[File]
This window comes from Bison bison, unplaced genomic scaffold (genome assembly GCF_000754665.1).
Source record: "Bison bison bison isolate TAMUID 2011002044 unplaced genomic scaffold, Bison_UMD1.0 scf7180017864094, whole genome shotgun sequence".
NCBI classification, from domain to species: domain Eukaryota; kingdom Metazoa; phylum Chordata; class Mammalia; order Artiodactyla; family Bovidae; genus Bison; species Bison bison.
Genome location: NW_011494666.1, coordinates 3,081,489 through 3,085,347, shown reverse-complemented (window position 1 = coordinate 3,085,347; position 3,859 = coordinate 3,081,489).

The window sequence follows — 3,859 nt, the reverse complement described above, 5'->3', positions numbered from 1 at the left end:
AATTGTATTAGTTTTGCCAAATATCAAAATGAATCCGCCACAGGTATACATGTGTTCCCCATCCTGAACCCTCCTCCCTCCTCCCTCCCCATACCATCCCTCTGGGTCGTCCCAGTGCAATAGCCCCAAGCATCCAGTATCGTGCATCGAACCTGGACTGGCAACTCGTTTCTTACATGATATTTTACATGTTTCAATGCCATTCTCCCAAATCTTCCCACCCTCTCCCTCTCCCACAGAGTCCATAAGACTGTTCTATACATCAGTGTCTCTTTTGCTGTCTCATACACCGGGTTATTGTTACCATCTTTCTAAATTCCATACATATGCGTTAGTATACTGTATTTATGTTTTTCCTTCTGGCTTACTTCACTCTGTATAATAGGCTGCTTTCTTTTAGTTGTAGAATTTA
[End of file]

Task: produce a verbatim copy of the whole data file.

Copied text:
This window comes from Bison bison, unplaced genomic scaffold (genome assembly GCF_000754665.1).
Source record: "Bison bison bison isolate TAMUID 2011002044 unplaced genomic scaffold, Bison_UMD1.0 scf7180017864094, whole genome shotgun sequence".
NCBI classification, from domain to species: domain Eukaryota; kingdom Metazoa; phylum Chordata; class Mammalia; order Artiodactyla; family Bovidae; genus Bison; species Bison bison.
Genome location: NW_011494666.1, coordinates 3,081,489 through 3,085,347, shown reverse-complemented (window position 1 = coordinate 3,085,347; position 3,859 = coordinate 3,081,489).

The window sequence follows — 3,859 nt, the reverse complement described above, 5'->3', positions numbered from 1 at the left end:
AATTGTATTAGTTTTGCCAAATATCAAAATGAATCCGCCACAGGTATACATGTGTTCCCCATCCTGAACCCTCCTCCCTCCTCCCTCCCCATACCATCCCTCTGGGTCGTCCCAGTGCAATAGCCCCAAGCATCCAGTATCGTGCATCGAACCTGGACTGGCAACTCGTTTCTTACATGATATTTTACATGTTTCAATGCCATTCTCCCAAATCTTCCCACCCTCTCCCTCTCCCACAGAGTCCATAAGACTGTTCTATACATCAGTGTCTCTTTTGCTGTCTCATACACCGGGTTATTGTTACCATCTTTCTAAATTCCATACATATGCGTTAGTATACTGTATTTATGTTTTTCCTTCTGGCTTACTTCACTCTGTATAATAGGCTGCTTTCTTTTAGTTGTAGAATTTA